Former Springdale sprinter happy with transfer to Duquesne
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By this past spring, Kim Watterson not only questioned whether Syracuse fit her description of an ideal college setting, she wondered if the track and field team shared her definition of fitness.
Watterson, a 2012 Springdale graduate, ultimately chose to part ways with the Orange.
At her new destination, Duquesne, few differences exist between Watterson and her coaches and teammates.
The former Dynamos standout, who runs the 200- and 400-meter events, transferred back to Western Pennsylvania just after the end of her freshman year and recently started classes at Duquesne. Track and field practices begin this week, though formal competition won't start until winter, when indoor races begin.
“I really missed Pittsburgh from being that far away, and the overall track program (at Syracuse) didn't fit with my training style,” said Watterson, a two-time champion and former record holder in the WPIAL 400. “They had a big focus on hurdles up there and not as many 400 runners. Duquesne focuses a lot more on the 400 and 200. I just figured it fit better with my style.
“I really love track, and I wanted to go somewhere that I'd do even better for myself.”
Watterson's biggest training-related objections stemmed from Syracuse's emphasis on starting-block work and short-distance training. She wanted to spend more time working on race-length conditioning.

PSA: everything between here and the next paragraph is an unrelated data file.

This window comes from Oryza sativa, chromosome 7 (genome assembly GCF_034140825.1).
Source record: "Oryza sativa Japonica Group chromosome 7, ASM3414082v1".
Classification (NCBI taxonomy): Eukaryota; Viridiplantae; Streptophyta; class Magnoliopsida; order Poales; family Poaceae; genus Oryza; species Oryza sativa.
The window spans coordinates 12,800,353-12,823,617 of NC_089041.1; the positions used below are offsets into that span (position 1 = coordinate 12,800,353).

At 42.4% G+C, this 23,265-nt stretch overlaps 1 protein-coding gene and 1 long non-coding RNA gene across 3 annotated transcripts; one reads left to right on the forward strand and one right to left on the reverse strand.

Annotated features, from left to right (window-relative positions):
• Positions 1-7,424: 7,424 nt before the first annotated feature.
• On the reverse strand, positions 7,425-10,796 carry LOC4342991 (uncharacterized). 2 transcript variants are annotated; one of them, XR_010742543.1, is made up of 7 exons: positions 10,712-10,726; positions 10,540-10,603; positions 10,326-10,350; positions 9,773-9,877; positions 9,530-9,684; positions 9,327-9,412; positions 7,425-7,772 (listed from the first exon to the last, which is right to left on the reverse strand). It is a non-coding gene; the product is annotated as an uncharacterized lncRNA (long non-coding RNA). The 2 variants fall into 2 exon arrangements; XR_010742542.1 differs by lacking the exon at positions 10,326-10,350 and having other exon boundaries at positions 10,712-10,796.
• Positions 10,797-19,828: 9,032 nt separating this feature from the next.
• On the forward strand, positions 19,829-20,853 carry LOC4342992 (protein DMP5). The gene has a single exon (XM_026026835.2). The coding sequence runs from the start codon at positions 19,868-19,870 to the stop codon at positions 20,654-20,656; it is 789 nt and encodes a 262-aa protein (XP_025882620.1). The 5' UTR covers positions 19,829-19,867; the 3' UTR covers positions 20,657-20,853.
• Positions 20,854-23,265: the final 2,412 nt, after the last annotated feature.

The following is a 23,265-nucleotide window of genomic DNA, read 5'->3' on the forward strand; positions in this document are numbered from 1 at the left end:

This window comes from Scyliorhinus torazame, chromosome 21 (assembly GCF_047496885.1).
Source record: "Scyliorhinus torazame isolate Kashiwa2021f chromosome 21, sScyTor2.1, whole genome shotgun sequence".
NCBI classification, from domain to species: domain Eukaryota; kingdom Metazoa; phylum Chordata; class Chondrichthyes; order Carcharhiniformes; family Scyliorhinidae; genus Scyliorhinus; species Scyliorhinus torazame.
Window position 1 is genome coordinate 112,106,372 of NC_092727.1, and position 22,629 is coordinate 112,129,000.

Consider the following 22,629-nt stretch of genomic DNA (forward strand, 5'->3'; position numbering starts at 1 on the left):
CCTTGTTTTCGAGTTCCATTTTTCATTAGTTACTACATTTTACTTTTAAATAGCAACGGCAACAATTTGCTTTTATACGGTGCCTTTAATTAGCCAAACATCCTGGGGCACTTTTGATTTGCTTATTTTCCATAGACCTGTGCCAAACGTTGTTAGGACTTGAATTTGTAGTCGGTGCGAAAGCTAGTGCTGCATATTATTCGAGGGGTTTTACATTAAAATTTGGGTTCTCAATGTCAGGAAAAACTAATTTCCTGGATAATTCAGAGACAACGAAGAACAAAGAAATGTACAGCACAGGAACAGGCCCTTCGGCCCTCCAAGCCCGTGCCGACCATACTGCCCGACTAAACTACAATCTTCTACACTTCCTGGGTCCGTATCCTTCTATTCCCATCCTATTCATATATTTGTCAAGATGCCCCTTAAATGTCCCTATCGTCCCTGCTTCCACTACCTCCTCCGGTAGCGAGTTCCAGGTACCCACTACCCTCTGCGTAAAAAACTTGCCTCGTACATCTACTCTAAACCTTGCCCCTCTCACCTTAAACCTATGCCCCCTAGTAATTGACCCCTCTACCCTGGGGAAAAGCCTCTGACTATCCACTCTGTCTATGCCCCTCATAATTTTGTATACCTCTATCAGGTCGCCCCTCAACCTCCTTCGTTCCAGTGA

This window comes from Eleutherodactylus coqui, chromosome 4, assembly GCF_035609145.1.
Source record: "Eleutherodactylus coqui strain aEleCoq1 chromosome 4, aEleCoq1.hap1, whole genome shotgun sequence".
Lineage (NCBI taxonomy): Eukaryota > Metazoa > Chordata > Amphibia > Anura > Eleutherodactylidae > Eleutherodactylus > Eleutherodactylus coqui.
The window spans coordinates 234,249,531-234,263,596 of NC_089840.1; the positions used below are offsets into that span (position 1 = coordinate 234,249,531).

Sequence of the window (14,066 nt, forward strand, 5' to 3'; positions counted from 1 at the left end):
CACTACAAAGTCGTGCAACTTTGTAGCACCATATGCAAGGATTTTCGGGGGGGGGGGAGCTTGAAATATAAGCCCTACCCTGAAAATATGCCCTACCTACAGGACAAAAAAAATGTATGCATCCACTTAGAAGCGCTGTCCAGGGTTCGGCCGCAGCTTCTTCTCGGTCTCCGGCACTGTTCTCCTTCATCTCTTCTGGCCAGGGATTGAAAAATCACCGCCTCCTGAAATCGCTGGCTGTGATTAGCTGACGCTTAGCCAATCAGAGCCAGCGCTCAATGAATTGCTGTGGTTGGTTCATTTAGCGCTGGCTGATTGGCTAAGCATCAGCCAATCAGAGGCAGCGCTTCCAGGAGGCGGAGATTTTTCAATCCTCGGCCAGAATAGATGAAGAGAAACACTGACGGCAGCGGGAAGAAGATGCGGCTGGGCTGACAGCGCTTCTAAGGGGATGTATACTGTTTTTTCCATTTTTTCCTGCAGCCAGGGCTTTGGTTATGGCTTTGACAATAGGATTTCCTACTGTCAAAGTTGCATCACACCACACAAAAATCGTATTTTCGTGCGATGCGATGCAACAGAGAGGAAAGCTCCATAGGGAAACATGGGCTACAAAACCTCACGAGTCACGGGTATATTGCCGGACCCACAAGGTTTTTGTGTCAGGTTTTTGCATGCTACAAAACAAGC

The training differences added to Watterson's already lukewarm feelings for Syracuse. She missed her family. She longed for a more urban campus setting.
Duquesne, which recruited Watterson, provided what the runner wanted.
“I put a lot of thought into it throughout the spring semester, but after my visit and meeting the girls here (in April), I just decided it was more my personality and style here,” Watterson said. “I'm a lot happier here already.
“The whole track team, I basically either ran against the girls or know them from soccer. … And then I have friends at the close schools, so it's nice to see familiar faces.”
Because she transferred to a school in a different conference, Watterson will be allowed to compete for the Dukes this winter and spring under the one-time transfer exception. She's eager to train — particularly because the methodology now meshes with her philosophy on middle-distance running.
“I want to come in and prove that it was smart for me to transfer here,” Watterson said. “I miss the friends that I made (at Syracuse), but that's about it.”
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